The Clayton Antitrust Act: One of many laws that protects consumers from unfair business practices

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The Clayton Antitrust Act: One of many laws that protects consumers from unfair business practices
The Clayton Act has been amended a few times since its passage in 1918. Pattanaphong Khuankaew/Getty
  • The Clayton Antitrust Act is one of several laws prohibiting anti-competitive business behavior in the US.
  • The Clayton Antitrust Act is meant to prevent conflicts of interest, price discrimination, and guarantees the right to sue for certain unethical business practices.
  • The Clayton Antitrust Act amended the Sherman Antitrust Act, which was passed in 1890.
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The Clayton Antitrust Act is one of several antitrust laws passed in the US. Its goal is to prevent anticompetitive behavior by businesses and protect consumers from monopolies - as well as the inflated prices monopolies can lead to.

"Without the Clayton Act, businesses could engage in mergers until there was only a single monopolist left providing particular goods or services," says Marc Schildkraut, a partner and antitrust attorney at BakerHostetler.

Understanding the Clayton Antitrust Act of 1914

Congress passed the Clayton Antitrust Act in 1914 in an attempt to strengthen the Sherman Antitrust Act, which was established in 1890. According to House documents, the original bill failed to effectively regulate corporations, leading to unfair competition.

"The Sherman Antitrust Act was the first rule of its kind, so it was a little broad," says Christy Matzen, director of financial planning at Zoe Financial. "As companies have searched for loopholes to get around it, a few more rules have come into play like the Clayton Antitrust Act and the Federal Trade Commission Act. The spirit of these rules are all the same - to promote business rivalry and keep markets competitive, but they just approach the topic from different angles."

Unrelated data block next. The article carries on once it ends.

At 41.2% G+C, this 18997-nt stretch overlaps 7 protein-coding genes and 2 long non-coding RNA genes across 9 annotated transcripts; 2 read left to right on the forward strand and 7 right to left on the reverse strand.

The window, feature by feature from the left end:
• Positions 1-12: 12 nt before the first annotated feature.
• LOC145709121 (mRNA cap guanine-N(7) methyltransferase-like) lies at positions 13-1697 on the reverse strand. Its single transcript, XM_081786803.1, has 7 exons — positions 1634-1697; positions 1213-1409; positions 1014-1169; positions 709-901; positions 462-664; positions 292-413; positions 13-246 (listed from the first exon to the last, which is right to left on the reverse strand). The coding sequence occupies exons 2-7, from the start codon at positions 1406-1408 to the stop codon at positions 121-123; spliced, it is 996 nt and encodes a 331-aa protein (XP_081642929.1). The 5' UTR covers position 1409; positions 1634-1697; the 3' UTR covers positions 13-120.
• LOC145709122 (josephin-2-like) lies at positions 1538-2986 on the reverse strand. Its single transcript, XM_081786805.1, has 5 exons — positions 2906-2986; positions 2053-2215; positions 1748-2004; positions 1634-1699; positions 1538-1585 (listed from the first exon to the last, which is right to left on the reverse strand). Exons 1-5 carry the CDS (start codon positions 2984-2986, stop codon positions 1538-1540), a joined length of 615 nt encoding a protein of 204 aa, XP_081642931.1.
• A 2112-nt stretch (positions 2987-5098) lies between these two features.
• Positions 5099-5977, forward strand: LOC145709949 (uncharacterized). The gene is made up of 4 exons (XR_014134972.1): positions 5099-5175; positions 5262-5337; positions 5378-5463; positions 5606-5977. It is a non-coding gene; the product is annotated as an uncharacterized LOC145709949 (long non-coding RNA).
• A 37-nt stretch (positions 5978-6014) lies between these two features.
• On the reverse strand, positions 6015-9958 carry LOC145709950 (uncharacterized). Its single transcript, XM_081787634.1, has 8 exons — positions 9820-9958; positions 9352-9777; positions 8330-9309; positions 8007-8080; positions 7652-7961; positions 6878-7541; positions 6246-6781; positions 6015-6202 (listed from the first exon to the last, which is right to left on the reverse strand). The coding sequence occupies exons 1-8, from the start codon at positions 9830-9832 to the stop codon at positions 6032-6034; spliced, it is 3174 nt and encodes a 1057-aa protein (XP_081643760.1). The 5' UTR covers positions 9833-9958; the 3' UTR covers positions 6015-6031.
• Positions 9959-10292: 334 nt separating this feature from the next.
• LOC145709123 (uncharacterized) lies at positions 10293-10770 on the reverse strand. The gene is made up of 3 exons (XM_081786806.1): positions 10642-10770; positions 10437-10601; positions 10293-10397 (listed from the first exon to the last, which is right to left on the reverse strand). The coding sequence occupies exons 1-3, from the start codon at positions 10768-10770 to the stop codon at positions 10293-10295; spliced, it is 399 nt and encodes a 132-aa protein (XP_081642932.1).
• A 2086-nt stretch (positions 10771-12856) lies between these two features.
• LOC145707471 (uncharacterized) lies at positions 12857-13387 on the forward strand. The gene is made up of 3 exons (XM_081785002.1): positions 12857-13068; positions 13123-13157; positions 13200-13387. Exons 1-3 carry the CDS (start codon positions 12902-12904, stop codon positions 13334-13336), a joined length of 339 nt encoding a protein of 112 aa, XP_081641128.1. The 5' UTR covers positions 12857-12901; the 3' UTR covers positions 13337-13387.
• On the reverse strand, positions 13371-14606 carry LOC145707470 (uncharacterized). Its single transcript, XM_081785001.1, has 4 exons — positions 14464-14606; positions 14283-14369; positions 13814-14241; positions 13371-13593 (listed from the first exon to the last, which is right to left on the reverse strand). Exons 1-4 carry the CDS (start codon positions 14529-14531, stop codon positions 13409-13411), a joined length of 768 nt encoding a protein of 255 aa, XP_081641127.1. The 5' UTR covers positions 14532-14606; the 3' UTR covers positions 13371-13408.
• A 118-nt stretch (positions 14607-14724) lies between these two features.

The Clayton Act does a few things, including banning price discrimination and anticompetitive mergers, which we'll go into more below. Labor unions, boycotts, and strikes are exempt under the law.

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Quick tip: The Library of Congress has the full text of all antitrust laws and bills. To view any of these, simply visit LOC.gov, and enter "antitrust" into the search bar. You can filter by legislation, year, and other details to zero in on the exact act you'd like to read.

Provisions of the Clayton Antitrust Act

There are several provisions - or sections - of the Clayton Antitrust Act. We'll go into the bigger ones in detail below.

  • Price discrimination: The first provision is the Act's ban on price discrimination. This prevents businesses from charging different customers different prices for the exact same product or service. This was later amended by the Robinson-Patman Act in 1936.
  • Monopolies: Under Section 3, the Act bans companies from working together to fix prices, reduce competition, or create a monopoly around a certain good or service.
  • The right to sue: The Act also establishes the right to take legal action against companies that take part in anticompetitive business practices. Here's how it reads: "... any person who shall be injured in his business or property by reason of anything forbidden in the antitrust laws may sue … and shall recover threefold the damages by him sustained, and the cost of suit, including a reasonable attorney's fee."